I have a spill or leak! What should I do?
First, call DEP’s 24-hour spill reporting hotline: (800) 482-0777
Check Your Tank, Prevent a Leak
Spilled heating oil can pollute your drinking water and the air in your home. Keep your family safe. Check your home heating oil tank to prevent leaks.
Is your tank in danger of leaking? Answer these questions to find out.
But, please look - don't touch. A rusty or oily patch on the tank could indicate a leak or weak spot. See your results below.
- Are the tank legs unstable or on an improper foundation? Outside vertical tanks must stand on a one piece, reinforced concrete pad. Outside horizontal tanks must stand on a one piece, reinforced concrete pad or on solid concrete blocks.
- Do you see rust, weeps, wet spots, or excessive dents on the tank's surface?
- Are there any drips or signs of leakage around the filters, valves or other fittings?
- Does the oil exit through a fitting from the side of the tank rather than from the tank bottom? A bottom oil outlet minimizes trapped water and reduces rust inside your tank.
- Can snow or ice fall on the tank or filter? A filter protector can help avoid this threat.
- Could the tank’s vent be clogged or blocked? Check for ice and snow. Screened vents help prevent insects from building nests.
- Is the overfill whistle blocked or silent when the tank is being filled? It should whistle. If you’re not sure, ask your oil delivery driver.
- Are there any signs of spills around the fill pipe?
- Is the tank's gauge cracked, stuck, or frozen? Do you see oil or staining around it?
- Is your tank more than 25 years old? It’s time to consider replacing your tank to help avoid costly and dangerous tank failures.
On average, the Maine DEP responds to more than one spill every day from home heating oil tanks.
The top three causes:
#1 Internal corrosion due to water and sludge build-up. A licensed oil heat technician can use an ultrasonic thickness test to determine if your tank walls are getting too thin.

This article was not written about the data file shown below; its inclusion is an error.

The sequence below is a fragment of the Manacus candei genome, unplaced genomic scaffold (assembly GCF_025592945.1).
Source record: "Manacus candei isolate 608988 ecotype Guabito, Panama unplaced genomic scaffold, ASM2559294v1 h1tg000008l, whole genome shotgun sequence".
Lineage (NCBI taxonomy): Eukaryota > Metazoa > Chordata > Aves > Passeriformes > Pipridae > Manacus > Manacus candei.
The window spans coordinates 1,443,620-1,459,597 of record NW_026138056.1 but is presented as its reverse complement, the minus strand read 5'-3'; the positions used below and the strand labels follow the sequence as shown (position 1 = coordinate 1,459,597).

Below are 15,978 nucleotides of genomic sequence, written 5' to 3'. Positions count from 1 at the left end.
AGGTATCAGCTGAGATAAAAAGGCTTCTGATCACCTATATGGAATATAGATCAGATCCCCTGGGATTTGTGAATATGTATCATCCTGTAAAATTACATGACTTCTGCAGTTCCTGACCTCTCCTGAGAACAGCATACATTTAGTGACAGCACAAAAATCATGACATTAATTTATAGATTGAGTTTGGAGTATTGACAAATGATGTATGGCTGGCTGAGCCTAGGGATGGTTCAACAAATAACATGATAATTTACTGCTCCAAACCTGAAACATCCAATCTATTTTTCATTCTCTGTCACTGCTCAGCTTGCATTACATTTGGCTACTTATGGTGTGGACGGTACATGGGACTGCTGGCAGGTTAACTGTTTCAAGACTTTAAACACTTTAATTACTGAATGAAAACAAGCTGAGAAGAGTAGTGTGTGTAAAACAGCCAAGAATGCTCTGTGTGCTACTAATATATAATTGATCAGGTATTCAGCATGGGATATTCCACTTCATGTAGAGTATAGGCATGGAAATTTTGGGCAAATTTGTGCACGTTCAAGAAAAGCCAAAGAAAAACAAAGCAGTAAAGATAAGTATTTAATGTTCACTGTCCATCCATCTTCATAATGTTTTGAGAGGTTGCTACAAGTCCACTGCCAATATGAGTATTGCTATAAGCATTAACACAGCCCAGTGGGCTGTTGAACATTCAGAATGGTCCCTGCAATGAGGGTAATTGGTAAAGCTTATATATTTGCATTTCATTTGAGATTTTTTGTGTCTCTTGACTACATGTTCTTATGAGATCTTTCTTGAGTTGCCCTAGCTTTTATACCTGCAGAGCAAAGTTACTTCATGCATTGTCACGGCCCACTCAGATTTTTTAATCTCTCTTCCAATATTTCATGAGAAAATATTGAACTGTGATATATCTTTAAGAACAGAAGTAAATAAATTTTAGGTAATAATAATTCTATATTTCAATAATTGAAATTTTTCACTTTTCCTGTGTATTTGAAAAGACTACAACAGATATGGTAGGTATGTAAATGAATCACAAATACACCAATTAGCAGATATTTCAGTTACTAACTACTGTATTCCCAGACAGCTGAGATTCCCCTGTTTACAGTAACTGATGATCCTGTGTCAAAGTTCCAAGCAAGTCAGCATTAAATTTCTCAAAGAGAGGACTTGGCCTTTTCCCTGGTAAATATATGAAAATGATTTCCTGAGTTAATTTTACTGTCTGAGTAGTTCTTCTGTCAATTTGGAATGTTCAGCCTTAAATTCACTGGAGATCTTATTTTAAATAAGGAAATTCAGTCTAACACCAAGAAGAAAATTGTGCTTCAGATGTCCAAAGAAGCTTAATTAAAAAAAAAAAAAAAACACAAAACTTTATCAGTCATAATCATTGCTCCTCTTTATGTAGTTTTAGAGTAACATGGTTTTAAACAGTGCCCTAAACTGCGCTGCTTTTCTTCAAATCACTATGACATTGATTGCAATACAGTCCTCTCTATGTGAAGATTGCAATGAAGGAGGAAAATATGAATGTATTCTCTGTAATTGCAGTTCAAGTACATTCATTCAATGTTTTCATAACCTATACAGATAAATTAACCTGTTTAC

#2 Physical damage Snow and ice falling from your roof may damage the fuel filter on an outdoor tank, leaking your expensive heating oil and possibly contaminating your water well. A licensed oil heat technician can install a filter protector to prevent this from happening to you.
#3 Overfills A working vent whistle will stop whistling when the tank is full. This alerts the fuel truck driver to stop the delivery and prevent oil from spraying onto your yard and the side of your house.
*The tanks shown above are examples of newer heating tank designs. The Department of Environmental Protection does not endorse specific tank brands.
Replacing your tank? Consider investing in a smarter and safer design. Corrosion-resistant fiberglass, top-of-tank oil dispensing, or double-walled designs help prevent spills and leaks, and can save you money in clean-up costs.
Do you need help paying for a new tank?
Homeowners who meet low income eligibility requirements can get grants and low interest loans through their local Community Action Program (CAP). Even if you don’t meet eligibility requirements, there may be assistance available for you. Call the Maine DEP for more information on these programs. We are here to help you keep your home, family and environment safe!